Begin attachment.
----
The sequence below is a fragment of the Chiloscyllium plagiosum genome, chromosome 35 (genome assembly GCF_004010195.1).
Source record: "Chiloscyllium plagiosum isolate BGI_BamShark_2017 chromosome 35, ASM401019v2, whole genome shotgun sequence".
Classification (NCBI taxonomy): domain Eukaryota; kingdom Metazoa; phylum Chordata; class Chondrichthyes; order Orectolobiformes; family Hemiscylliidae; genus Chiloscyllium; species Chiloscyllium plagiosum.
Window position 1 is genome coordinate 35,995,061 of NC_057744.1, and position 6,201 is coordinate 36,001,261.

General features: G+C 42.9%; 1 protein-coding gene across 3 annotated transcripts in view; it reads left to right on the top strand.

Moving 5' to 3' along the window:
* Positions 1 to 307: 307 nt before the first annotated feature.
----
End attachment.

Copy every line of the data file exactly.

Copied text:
The sequence below is a fragment of the Chiloscyllium plagiosum genome, chromosome 35 (genome assembly GCF_004010195.1).
Source record: "Chiloscyllium plagiosum isolate BGI_BamShark_2017 chromosome 35, ASM401019v2, whole genome shotgun sequence".
Classification (NCBI taxonomy): domain Eukaryota; kingdom Metazoa; phylum Chordata; class Chondrichthyes; order Orectolobiformes; family Hemiscylliidae; genus Chiloscyllium; species Chiloscyllium plagiosum.
Window position 1 is genome coordinate 35,995,061 of NC_057744.1, and position 6,201 is coordinate 36,001,261.

General features: G+C 42.9%; 1 protein-coding gene across 3 annotated transcripts in view; it reads left to right on the top strand.

Moving 5' to 3' along the window:
* Positions 1 to 307: 307 nt before the first annotated feature.